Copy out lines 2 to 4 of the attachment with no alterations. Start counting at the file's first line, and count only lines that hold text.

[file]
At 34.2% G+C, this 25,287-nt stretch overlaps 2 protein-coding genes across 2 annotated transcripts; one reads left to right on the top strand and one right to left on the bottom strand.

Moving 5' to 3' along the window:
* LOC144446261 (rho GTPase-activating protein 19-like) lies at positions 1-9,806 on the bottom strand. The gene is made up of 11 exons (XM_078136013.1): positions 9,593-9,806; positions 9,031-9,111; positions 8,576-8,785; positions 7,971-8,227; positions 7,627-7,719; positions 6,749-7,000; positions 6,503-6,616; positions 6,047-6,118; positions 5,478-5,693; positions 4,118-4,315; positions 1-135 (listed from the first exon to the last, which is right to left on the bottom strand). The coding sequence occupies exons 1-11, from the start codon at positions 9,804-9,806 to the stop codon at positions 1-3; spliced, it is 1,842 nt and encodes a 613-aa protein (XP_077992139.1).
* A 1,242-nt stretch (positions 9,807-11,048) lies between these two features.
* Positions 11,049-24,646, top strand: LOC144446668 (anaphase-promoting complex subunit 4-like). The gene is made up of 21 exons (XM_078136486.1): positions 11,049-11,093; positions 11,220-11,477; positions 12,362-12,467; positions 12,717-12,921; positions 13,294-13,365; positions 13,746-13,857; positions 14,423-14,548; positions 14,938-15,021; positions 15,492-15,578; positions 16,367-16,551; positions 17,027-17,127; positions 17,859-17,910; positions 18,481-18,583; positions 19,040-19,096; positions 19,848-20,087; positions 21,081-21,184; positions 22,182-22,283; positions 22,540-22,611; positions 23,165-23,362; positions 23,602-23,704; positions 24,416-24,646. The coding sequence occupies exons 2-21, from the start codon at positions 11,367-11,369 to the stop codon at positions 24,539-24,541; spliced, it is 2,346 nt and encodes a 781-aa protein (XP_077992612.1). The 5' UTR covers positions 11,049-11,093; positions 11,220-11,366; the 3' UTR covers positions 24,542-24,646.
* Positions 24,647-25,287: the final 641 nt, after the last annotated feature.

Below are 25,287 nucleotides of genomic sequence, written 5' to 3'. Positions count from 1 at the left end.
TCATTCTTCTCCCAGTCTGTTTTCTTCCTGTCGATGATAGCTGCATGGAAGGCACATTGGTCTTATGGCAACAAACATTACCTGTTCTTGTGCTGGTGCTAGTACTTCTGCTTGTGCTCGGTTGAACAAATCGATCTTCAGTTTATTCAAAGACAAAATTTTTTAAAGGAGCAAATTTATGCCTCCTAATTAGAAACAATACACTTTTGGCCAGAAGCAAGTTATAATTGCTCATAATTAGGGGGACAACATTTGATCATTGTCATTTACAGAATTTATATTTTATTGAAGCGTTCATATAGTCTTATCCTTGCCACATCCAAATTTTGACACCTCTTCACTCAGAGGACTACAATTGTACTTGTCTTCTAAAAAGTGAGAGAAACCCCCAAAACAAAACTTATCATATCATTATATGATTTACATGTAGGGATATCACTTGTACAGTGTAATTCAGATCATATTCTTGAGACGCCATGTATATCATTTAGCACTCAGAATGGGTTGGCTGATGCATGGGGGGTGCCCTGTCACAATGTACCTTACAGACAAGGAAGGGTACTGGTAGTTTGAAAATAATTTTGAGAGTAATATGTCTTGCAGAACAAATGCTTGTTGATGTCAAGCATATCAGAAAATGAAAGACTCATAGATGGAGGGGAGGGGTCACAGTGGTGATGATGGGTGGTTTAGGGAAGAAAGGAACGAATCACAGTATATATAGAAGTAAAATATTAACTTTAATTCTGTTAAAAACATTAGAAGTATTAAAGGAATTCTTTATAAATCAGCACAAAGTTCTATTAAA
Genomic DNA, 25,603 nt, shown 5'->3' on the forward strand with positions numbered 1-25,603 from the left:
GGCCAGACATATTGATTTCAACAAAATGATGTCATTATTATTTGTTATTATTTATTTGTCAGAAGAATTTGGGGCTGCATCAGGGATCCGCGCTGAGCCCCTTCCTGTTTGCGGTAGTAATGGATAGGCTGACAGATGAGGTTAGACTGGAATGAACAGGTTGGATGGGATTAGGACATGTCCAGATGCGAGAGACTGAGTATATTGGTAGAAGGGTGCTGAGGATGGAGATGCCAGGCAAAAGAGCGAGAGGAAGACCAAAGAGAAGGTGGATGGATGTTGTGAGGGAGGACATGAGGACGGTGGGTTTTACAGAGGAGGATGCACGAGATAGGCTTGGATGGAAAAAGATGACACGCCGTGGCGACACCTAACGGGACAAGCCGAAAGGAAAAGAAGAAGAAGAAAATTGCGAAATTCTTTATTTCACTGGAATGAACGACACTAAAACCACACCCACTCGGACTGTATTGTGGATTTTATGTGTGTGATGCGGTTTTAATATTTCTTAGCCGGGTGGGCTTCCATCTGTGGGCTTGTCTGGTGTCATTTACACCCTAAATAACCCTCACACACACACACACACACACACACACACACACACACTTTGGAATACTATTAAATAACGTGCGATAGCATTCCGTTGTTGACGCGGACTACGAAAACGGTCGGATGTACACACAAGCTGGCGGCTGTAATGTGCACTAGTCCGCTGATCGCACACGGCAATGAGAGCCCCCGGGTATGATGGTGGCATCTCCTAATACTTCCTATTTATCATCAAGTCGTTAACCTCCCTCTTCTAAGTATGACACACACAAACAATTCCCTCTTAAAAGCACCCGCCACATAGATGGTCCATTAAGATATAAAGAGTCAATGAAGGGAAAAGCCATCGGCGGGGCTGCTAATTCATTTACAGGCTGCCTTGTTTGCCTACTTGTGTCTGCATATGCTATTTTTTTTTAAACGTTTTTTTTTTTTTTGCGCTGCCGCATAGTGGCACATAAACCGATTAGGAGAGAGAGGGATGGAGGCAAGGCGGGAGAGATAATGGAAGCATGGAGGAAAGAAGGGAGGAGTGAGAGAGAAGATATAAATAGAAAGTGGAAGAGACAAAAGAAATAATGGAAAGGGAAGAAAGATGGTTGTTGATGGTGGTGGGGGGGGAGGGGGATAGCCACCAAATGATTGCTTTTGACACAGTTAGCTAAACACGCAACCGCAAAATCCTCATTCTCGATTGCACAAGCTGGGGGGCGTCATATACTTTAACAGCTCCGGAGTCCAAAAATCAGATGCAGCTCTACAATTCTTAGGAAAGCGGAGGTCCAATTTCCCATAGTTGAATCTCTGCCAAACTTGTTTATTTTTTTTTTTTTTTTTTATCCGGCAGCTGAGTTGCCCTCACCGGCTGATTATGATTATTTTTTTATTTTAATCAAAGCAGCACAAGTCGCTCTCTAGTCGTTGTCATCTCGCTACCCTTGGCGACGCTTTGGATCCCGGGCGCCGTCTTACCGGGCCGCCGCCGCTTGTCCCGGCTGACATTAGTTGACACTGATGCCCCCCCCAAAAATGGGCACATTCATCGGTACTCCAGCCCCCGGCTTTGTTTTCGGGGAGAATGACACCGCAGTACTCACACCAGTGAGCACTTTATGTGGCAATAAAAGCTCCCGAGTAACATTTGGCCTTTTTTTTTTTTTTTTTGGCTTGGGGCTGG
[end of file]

Moving 5' to 3' along the window:
* LOC144446261 (rho GTPase-activating protein 19-like) lies at positions 1-9,806 on the bottom strand. The gene is made up of 11 exons (XM_078136013.1): positions 9,593-9,806; positions 9,031-9,111; positions 8,576-8,785; positions 7,971-8,227; positions 7,627-7,719; positions 6,749-7,000; positions 6,503-6,616; positions 6,047-6,118; positions 5,478-5,693; positions 4,118-4,315; positions 1-135 (listed from the first exon to the last, which is right to left on the bottom strand). The coding sequence occupies exons 1-11, from the start codon at positions 9,804-9,806 to the stop codon at positions 1-3; spliced, it is 1,842 nt and encodes a 613-aa protein (XP_077992139.1).
* A 1,242-nt stretch (positions 9,807-11,048) lies between these two features.